Since its arrival in New York three-and-a-half decades ago, Jazz at Lincoln Center has worked to define jazz as a high art form that could only have been made in America. But in recent years, the center has increasingly embraced the music’s role on the international stage, and the ways jazz has been adopted, passed around and reshaped.
That will be the focus of Jazz at Lincoln Center’s 35th season, which will present 22 programs from late September through next June, and feature performers from five continents, the center announced Tuesday.
Many of the season’s headlining shows will be anchored by the Jazz at Lincoln Center Orchestra with Wynton Marsalis, who continues as Jazz at Lincoln Center’s artistic director.
The band will be joined by featured performers and guest bandleaders, including Naseer Shamma, an Iraqi oud virtuoso, performing with the orchestra (Jan. 20-21); the Japanese-born pianist and big-band leader Toshiko Akiyoshi, who will play her compositions with the orchestra (March 10-11); and the Cuban pianist Elio Villafranca and the Colombian harpist Edmar Castañeda, who will each present newly commissioned works with the orchestra (April 14-15). The Jazz at Lincoln Center Orchestra will kick off the season with its own featured performance, Sep. 30 and Oct. 1: the U.S. debut of Marsalis’s “Shanghai Suite.”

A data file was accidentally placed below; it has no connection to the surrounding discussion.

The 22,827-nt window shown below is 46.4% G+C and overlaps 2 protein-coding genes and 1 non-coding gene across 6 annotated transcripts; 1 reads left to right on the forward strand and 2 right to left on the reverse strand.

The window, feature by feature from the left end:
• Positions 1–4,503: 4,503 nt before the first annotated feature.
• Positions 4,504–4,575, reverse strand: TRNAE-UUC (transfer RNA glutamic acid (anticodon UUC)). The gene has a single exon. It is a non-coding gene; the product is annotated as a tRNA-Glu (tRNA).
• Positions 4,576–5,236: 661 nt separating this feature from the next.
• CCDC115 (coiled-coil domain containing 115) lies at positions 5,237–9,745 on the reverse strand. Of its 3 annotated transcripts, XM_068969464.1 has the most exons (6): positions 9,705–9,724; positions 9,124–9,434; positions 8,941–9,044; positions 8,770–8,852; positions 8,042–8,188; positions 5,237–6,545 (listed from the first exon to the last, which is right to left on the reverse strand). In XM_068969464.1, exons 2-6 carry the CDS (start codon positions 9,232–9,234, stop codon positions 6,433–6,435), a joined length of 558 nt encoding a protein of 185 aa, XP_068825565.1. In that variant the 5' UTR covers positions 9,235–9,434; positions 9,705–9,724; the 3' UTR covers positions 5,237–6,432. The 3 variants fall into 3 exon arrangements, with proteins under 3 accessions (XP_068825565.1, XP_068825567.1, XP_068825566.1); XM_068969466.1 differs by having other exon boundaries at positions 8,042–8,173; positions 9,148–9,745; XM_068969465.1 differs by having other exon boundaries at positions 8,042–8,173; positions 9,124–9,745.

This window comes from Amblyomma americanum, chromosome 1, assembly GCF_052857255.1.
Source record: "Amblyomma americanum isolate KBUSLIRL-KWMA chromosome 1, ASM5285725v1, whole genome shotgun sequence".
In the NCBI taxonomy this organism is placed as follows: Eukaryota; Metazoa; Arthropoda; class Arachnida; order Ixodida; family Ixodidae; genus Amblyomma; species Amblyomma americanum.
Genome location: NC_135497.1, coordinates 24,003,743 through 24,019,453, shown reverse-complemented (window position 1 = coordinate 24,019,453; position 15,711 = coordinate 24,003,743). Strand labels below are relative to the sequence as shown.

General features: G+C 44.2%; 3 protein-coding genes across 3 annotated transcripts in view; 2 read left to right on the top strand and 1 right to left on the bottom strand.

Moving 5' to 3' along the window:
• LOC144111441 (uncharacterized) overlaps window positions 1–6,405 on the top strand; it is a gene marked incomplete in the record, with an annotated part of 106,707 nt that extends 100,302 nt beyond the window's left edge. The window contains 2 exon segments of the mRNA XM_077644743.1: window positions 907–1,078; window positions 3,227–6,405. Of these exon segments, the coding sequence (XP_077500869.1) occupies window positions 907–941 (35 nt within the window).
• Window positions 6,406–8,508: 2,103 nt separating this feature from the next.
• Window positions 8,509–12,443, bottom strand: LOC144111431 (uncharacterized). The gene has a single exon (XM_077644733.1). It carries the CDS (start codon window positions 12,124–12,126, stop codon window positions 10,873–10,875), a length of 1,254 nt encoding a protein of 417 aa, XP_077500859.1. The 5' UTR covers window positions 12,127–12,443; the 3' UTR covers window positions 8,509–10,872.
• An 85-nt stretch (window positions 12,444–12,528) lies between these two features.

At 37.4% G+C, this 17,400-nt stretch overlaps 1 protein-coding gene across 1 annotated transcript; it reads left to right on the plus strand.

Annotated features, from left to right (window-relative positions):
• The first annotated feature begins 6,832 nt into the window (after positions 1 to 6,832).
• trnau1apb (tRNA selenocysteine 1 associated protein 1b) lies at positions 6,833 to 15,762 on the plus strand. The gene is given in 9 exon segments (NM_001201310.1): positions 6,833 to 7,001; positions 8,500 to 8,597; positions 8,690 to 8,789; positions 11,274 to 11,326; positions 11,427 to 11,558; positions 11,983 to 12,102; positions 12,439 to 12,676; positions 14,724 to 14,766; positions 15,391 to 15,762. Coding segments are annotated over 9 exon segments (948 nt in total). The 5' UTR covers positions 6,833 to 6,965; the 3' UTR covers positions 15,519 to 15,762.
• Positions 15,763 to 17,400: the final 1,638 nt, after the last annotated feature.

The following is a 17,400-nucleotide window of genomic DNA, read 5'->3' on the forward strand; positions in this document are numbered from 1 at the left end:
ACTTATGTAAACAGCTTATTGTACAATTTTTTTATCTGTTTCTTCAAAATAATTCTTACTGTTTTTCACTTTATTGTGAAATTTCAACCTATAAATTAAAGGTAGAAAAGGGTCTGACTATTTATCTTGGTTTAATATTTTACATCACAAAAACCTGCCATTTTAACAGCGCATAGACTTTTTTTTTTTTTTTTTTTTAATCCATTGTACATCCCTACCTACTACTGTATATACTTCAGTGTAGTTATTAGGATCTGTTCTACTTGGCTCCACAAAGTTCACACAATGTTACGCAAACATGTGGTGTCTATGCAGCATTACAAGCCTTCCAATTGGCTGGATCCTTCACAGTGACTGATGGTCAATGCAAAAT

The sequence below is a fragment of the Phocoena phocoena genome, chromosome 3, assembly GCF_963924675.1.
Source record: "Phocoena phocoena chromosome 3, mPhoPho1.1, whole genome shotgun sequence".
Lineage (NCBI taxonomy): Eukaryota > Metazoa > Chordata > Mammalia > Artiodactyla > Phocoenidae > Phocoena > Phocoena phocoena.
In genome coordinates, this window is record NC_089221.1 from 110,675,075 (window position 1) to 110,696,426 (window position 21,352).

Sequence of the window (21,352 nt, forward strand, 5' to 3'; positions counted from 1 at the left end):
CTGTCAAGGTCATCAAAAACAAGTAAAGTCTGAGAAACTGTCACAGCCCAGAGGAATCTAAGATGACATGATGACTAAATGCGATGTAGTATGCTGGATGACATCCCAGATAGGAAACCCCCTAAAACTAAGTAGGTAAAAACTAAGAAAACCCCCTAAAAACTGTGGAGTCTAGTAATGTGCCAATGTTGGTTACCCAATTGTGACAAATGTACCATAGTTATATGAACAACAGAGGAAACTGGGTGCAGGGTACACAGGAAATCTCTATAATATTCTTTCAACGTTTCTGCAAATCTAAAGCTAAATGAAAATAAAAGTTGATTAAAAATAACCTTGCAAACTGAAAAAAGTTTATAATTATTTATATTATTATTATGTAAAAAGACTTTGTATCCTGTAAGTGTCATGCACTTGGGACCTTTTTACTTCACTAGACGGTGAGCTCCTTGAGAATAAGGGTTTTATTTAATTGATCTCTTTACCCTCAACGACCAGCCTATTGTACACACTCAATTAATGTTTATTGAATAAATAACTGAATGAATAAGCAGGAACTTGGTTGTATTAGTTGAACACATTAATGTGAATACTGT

Some of the season’s other headliners will include the French guitarist Stephane Wrembel, paying tribute to Django Reinhardt (Nov. 4-5); the South African pianist Nduduzo Makhathini and the Brazilian mandolinist Hamilton de Holanda, performing together (Feb. 24-25); and the Brazilian vocalist and guitarist Rosa Passos, performing March 24-25 with the National Endowment for the Arts Jazz Master Ron Carter on bass and Kenny Barron on drums, plus the Brazilian percussionist Rafael Barata.
A number of guiding lights from jazz’s under-40 crowd will lead their own bands, something that doesn’t always happen on Jazz at Lincoln Center’s concert stages. They include the pianist Emmet Cohen (Oct. 21), the vocalist Cécile McLorin Salvant (May 19-20) and the trumpeter Etienne Charles (June 9-10).
A number of education-oriented events will serve audiences of all ages: programs celebrating the jazz legends Charles Mingus (Oct. 22) and Thad Jones (March 25), and a pair of engagements in Jazz at Lincoln Center’s Journey Through Jazz series, with the orchestra giving lessons on jazz history in the form of live performances (Nov. 17-19 and Feb. 16-18).
All of the season’s shows will take place at one of the center’s two major stages: the Rose Theater or the Appel Room. Nightly bookings continue year-round at Dizzy’s Club, a more intimate venue also housed in the center. Tickets are at jazz.org.